Friday, April 26, 2013

Kudzu!


            Kudzu! No, this is not the sound of someone sneezing, or some new word the teens have made up, Kudzu is a plant. If you live in the southeastern part of the United States, you will know what Kudzu is, and none of us appreciate this plant. Kudzu was introduced to the United States in 1902. It was brought over from Asia to help farmers with erosion issues as well as vegetation for cattle and other animals. However, by 1938 this plant had over taken everything. Fairchild, the first man to plant it in Washington D.C. made this statement about Kudzu. It “grows all over the bushes, climbed the pines, smothering them with a mass of vegetation which bent them to the ground and became a tangled nuisance.” Kudzu completely replaces any and all existing vegetation wherever it grows. It is impossible to control and will kill everything in its path. Few plants can survive once smothered by Kudzu because it blankets completely the plants, trees, bushes, grass, and allows no light to come through. It takes all the nutrients, water, and oxygen needed for vegetation to grow. Kudzu is a bad word here in the south. But it is everywhere.

                As I drove along the highways of North Carolina yesterday, I started to see signs of Kudzu growing up the trees and beginning to creep everywhere. This reminded me of a passage of scripture that Paul wrote to the Galatians.
                “Stand fast therefore in the liberty by which Christ has made us free, and do not be entangled again with a yoke of bondage. Indeed I, Paul, say to you that if you become circumcised, Christ will profit you nothing. And I testify again to every man who becomes circumcised that he is a debtor to keep the whole law. You have become estranged from Christ, you who attempt to be justified by law; you have fallen from grace. For we through the Spirit eagerly wait for the hope of righteousness by faith. For in Christ Jesus neither circumcision nor uncircumcision avails anything, but faith working through love. You ran well. Who hindered you from obeying the truth? This persuasion does not come from Him who calls you. A little leaven leavens the whole lump.” Galatians 5:1-9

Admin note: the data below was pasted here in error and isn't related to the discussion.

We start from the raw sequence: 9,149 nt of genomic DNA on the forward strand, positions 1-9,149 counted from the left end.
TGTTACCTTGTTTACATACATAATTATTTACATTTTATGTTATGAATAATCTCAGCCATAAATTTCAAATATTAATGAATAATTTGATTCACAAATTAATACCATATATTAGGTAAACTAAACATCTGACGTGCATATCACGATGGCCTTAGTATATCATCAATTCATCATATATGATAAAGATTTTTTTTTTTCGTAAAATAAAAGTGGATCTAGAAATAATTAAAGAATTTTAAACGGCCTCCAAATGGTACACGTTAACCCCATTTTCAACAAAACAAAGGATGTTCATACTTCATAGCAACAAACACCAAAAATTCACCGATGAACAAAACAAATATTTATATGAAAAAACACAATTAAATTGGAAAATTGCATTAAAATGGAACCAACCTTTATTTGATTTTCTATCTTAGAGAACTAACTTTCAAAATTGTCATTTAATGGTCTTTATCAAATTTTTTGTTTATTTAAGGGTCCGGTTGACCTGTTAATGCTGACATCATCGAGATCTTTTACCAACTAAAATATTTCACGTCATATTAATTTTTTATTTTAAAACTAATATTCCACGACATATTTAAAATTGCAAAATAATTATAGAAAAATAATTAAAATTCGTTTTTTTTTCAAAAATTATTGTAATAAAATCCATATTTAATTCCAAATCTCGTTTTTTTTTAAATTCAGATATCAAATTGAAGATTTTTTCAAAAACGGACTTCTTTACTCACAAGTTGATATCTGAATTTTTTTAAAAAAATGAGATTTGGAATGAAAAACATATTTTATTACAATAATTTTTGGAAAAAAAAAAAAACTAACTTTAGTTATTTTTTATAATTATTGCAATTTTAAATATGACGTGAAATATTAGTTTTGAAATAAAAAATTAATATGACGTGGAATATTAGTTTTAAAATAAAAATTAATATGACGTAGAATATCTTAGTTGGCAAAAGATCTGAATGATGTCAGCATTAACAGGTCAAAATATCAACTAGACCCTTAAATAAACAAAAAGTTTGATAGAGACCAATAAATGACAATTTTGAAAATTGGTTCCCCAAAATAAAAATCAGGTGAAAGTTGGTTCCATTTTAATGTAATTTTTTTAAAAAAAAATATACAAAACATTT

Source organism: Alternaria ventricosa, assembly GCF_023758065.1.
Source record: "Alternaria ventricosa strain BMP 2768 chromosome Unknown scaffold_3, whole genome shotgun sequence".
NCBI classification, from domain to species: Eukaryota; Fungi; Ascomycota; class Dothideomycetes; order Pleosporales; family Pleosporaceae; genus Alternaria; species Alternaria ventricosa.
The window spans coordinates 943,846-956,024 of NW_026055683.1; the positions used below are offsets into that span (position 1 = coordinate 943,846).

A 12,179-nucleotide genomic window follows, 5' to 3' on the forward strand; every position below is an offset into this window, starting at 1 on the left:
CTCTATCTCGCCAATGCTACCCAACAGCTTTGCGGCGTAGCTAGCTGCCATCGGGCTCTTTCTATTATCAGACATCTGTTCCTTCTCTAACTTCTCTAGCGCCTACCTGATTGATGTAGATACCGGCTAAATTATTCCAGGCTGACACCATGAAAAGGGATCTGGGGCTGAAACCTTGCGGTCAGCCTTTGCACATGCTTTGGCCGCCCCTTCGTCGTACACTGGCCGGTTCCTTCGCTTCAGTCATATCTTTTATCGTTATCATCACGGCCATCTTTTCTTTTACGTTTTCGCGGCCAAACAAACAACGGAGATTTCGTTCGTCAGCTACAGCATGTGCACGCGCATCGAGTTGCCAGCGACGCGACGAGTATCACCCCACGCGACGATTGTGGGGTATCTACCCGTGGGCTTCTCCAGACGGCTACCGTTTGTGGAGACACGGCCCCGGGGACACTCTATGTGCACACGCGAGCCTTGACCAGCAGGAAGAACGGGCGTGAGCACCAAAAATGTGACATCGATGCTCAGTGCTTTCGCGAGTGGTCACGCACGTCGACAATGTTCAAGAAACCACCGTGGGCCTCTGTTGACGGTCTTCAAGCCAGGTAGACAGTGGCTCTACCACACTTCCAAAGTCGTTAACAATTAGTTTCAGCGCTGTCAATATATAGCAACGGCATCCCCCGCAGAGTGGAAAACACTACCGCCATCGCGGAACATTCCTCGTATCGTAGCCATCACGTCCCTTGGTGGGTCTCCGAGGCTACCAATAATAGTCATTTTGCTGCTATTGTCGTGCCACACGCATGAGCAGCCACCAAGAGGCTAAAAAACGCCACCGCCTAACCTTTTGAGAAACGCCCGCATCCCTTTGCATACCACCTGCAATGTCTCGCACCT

You might be thinking what does Kudzu have to do with what Paul is writing? The purpose of planting Kudzu was good, and it started out well, but soon it became a nuisance and overtook everything. The law is much the same. The law was given as a shadow of what was to come. The law was given to the children of Israel to show them their need for the Messiah who was to come. Paul clearly states that the Law is not the means nor the way to be saved, so why are so many of us trying to keep the law and not living in the grace of God which has freed us and saved us from the bondage of sin and death?
                Paul tells us that we are to “stand fast in the liberty by which Christ has made us free”. Liberty does not mean that we live as we please, but that we choose to live as we should. The liberty that we have in Christ was given to us, all of us, once and for all. We put so many rules on ourselves. Do this, don’t do that. Our children grow up in homes ruled by the law and not by grace. If you do this, you do well, if you don’t do this, you do badly. Where is grace? Is not grace given to us because we are not able to do the letter of the law? Was not the law given to be a schoolmaster to bring us to Christ? (Galatians 3:34)
                Paul writes to the Galatians that they are under a yoke; they have become entangled and are being strangled by the law they are never going to be able to fulfill. When we strive to keep the Mosaic and
Levitical laws (which not even the Children of Israel were able to keep) we have placed ourselves in bondage. We have allowed Kudzu to overtake any hope of grace that we have been given. Declaring ourselves to be right because we “keep the commandments’ does not make us right. Seeking justification through the law, through the rules we have devised for each other means that we have no desire for grace in our lives. The law is like Kudzu; it will entangle you and take over your life until it blocks out grace. The law is not bad, nor was Kudzu meant for bad, but both will begin to choke out any grace that you have received from God.